The other project, which would be located in the south-central portion of town in between the railroad tracks and the canal, is still in the early stages of working through the city approval process.
The project on land east of Bear River Valley Hospital in the Archibald Estates area is being done by Visionary Homes, a North Logan-based company. Visionary Homes has a plan to build a mix of single-family, patio homes and upscale townhomes on the land over the next five to seven years.
Tremonton City Zoning Administrator Steve Bench said the mix of available housing products in the development going forward will be flexible depending on demand. For example, if single family homes are selling well, the developer may want to include more of those and fewer townhomes, Bench said.
The area is currently zoned as mixed use, which allows for residential development interspersed with commercial businesses, but the zoning overlay approved by the council last week restricts development in the area to residential only.
The other project under consideration would be done by Hyde Park-based Sadler Construction, the developer of Tremonton Pines, located between the railroad tracks and canal just north of 600 South.
The new project is pegged for the area south of Tremonton Pines, between 600 South and Rocket Road (1200 South). It would consist of somewhere between 140 and 200 townhomes, with plans for as many as 10 units per acre and homes ranging from 1,400 to 3,000 square feet.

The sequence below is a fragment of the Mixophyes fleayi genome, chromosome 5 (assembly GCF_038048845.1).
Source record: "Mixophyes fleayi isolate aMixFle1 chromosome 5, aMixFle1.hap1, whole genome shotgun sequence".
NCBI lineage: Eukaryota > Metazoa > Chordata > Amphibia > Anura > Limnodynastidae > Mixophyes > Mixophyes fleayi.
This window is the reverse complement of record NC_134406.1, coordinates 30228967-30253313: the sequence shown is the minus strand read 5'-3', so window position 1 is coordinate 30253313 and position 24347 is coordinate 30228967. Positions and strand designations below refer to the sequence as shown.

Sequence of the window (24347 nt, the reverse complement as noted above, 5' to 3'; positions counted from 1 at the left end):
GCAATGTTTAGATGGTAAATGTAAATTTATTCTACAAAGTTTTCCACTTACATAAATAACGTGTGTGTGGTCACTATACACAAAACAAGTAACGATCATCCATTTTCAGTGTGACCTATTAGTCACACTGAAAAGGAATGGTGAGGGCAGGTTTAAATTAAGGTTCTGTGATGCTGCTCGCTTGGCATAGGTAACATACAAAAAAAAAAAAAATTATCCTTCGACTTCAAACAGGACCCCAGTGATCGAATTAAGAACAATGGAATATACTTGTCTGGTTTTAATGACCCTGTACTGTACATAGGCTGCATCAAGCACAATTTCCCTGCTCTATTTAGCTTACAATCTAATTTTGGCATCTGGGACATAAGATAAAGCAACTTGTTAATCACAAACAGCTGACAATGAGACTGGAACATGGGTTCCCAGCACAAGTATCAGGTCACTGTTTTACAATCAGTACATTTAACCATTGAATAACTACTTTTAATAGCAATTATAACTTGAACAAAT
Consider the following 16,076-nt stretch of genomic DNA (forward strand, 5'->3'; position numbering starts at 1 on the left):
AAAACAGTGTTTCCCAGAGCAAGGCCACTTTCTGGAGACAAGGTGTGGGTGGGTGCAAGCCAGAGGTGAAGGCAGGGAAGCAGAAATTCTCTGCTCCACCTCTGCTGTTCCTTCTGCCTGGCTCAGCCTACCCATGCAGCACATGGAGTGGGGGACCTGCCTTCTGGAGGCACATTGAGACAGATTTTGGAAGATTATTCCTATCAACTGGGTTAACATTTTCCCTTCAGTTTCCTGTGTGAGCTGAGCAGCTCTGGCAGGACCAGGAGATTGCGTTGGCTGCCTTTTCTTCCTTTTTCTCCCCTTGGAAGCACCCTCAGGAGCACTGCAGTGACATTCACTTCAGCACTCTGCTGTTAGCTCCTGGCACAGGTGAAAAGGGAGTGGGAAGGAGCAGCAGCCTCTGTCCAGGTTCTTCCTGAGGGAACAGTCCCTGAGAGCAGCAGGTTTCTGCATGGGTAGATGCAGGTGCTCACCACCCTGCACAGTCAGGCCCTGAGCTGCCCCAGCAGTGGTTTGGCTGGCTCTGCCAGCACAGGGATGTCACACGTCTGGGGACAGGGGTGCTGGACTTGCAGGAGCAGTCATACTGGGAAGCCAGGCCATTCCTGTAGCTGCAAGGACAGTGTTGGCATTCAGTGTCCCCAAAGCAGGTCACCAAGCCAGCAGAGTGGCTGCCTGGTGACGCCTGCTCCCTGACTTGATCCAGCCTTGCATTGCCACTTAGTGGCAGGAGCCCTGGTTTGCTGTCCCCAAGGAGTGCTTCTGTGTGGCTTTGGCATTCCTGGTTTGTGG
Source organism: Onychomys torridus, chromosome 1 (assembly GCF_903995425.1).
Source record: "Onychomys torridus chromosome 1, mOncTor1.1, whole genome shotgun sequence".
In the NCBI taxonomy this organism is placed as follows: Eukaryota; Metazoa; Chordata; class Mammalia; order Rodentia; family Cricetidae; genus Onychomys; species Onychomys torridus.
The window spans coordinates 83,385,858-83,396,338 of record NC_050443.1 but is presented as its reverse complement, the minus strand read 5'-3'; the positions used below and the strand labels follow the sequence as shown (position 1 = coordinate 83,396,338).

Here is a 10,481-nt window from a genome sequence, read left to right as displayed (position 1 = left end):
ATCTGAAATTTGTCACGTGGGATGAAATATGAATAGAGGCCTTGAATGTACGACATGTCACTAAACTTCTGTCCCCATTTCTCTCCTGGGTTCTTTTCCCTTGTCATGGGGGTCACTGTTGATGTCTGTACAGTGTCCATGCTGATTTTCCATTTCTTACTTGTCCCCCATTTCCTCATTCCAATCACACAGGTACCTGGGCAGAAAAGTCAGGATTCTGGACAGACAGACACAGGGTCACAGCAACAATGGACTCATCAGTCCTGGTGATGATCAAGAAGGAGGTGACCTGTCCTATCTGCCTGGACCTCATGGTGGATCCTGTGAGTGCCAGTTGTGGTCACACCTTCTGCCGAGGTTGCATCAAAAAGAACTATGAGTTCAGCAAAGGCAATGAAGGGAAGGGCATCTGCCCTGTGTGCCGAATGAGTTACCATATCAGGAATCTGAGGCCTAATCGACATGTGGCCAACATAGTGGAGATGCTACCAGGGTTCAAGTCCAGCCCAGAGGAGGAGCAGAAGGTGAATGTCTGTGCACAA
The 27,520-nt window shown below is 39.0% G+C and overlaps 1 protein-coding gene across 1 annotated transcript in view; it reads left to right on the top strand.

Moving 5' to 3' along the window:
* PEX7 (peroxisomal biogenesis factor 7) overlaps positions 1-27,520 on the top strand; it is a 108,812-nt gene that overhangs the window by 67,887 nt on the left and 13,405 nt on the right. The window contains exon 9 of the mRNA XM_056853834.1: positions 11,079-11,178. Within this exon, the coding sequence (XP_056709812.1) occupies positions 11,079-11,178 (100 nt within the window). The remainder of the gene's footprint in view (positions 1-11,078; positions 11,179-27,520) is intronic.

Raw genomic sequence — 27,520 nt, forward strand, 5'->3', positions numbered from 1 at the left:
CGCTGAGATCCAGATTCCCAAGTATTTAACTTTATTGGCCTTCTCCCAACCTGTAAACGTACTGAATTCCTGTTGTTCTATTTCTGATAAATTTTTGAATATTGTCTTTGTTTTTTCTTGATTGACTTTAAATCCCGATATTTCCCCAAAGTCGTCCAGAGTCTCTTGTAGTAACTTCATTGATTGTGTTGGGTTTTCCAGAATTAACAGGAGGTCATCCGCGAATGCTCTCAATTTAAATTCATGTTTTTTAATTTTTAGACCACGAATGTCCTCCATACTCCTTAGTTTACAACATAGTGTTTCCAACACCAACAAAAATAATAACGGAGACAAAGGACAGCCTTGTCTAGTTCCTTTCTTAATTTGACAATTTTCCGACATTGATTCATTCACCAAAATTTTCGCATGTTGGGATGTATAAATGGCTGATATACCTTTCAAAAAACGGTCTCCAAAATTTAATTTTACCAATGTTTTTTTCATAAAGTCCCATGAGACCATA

The townhome project would include numerous shared amenities, including a swimming pool, clubhouse, fitness center and playground, among others.
A presentation at a recent Tremonton Planning Commission meeting received some negative feedback from residents concerned about high-density housing in that area, which would have to be rezoned to accommodate the higher density.
Warnke made a presentation to the city council last week regarding the project. He said there were some legitimate concerns raised at the recent planning commission meeting, and city staff had written an overlay zone to address those concerns.
“There was some concern about the density proposed,” Warnke said. “I think this is a good location for density for several reasons,” including the buffer zones included with the canal and railroad tracks. He also said the roads in the area are well-equipped to handle the increased traffic load that would come along with the development.
The trail corridor that has already been set aside near the tracks would also allow for pedestrian, bicycle and other non-motorized traffic to and from the townhomes, he said.
Kirt Sadler, owner of Sadler Construction, said a similar project his company did in Smithfield has helped increase business activity in that city by 15 percent.
Sadler said he wanted to bring his plan before the council, not to circumvent the planning commission, but just to get a feel for how city leaders might receive the project.
“We did Tremonton Pines, and hopefully it has lived up to everything we’ve committed to there,” he told the council. “We don’t want to push it on you guys.”
Any plans will have to go before the planning commission again for approval, but city council members expressed general support for the project after hearing the presentation last week.
“We need housing in this area, and there are no entry level homes at this point,” councilmember Lyle Vance said. “I think this a good idea.”